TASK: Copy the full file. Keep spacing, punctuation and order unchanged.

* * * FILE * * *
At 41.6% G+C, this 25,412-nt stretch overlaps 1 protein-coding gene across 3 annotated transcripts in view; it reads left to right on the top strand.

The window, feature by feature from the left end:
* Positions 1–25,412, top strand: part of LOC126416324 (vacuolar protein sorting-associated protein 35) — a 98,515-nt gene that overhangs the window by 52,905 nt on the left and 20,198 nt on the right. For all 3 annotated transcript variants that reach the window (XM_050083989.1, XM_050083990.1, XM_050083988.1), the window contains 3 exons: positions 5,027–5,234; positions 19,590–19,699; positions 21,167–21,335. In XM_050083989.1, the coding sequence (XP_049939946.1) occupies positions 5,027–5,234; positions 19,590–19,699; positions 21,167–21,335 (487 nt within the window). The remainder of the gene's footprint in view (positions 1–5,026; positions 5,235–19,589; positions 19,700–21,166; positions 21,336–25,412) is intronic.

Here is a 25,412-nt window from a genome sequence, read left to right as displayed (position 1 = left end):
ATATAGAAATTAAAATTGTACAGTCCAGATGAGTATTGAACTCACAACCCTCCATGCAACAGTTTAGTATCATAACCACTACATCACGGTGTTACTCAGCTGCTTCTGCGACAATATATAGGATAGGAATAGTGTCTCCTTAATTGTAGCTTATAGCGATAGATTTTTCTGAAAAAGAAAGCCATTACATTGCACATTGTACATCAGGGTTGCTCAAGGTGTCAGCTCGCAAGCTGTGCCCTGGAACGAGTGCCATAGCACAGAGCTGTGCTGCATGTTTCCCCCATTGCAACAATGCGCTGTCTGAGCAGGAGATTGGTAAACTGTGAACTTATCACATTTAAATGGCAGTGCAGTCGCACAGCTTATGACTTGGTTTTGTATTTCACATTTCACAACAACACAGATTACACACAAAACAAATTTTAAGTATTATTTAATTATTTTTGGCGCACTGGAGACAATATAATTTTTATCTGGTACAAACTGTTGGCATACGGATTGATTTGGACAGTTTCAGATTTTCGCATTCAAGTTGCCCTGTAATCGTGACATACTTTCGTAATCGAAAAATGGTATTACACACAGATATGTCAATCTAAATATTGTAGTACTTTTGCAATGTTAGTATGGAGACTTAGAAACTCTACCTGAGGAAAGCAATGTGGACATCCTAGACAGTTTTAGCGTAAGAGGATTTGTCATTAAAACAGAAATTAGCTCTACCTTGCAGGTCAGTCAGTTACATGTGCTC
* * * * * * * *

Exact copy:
At 41.6% G+C, this 25,412-nt stretch overlaps 1 protein-coding gene across 3 annotated transcripts in view; it reads left to right on the top strand.

The window, feature by feature from the left end:
* Positions 1–25,412, top strand: part of LOC126416324 (vacuolar protein sorting-associated protein 35) — a 98,515-nt gene that overhangs the window by 52,905 nt on the left and 20,198 nt on the right. For all 3 annotated transcript variants that reach the window (XM_050083989.1, XM_050083990.1, XM_050083988.1), the window contains 3 exons: positions 5,027–5,234; positions 19,590–19,699; positions 21,167–21,335. In XM_050083989.1, the coding sequence (XP_049939946.1) occupies positions 5,027–5,234; positions 19,590–19,699; positions 21,167–21,335 (487 nt within the window). The remainder of the gene's footprint in view (positions 1–5,026; positions 5,235–19,589; positions 19,700–21,166; positions 21,336–25,412) is intronic.

Here is a 25,412-nt window from a genome sequence, read left to right as displayed (position 1 = left end):
ATATAGAAATTAAAATTGTACAGTCCAGATGAGTATTGAACTCACAACCCTCCATGCAACAGTTTAGTATCATAACCACTACATCACGGTGTTACTCAGCTGCTTCTGCGACAATATATAGGATAGGAATAGTGTCTCCTTAATTGTAGCTTATAGCGATAGATTTTTCTGAAAAAGAAAGCCATTACATTGCACATTGTACATCAGGGTTGCTCAAGGTGTCAGCTCGCAAGCTGTGCCCTGGAACGAGTGCCATAGCACAGAGCTGTGCTGCATGTTTCCCCCATTGCAACAATGCGCTGTCTGAGCAGGAGATTGGTAAACTGTGAACTTATCACATTTAAATGGCAGTGCAGTCGCACAGCTTATGACTTGGTTTTGTATTTCACATTTCACAACAACACAGATTACACACAAAACAAATTTTAAGTATTATTTAATTATTTTTGGCGCACTGGAGACAATATAATTTTTATCTGGTACAAACTGTTGGCATACGGATTGATTTGGACAGTTTCAGATTTTCGCATTCAAGTTGCCCTGTAATCGTGACATACTTTCGTAATCGAAAAATGGTATTACACACAGATATGTCAATCTAAATATTGTAGTACTTTTGCAATGTTAGTATGGAGACTTAGAAACTCTACCTGAGGAAAGCAATGTGGACATCCTAGACAGTTTTAGCGTAAGAGGATTTGTCATTAAAACAGAAATTAGCTCTACCTTGCAGGTCAGTCAGTTACATGTGCTC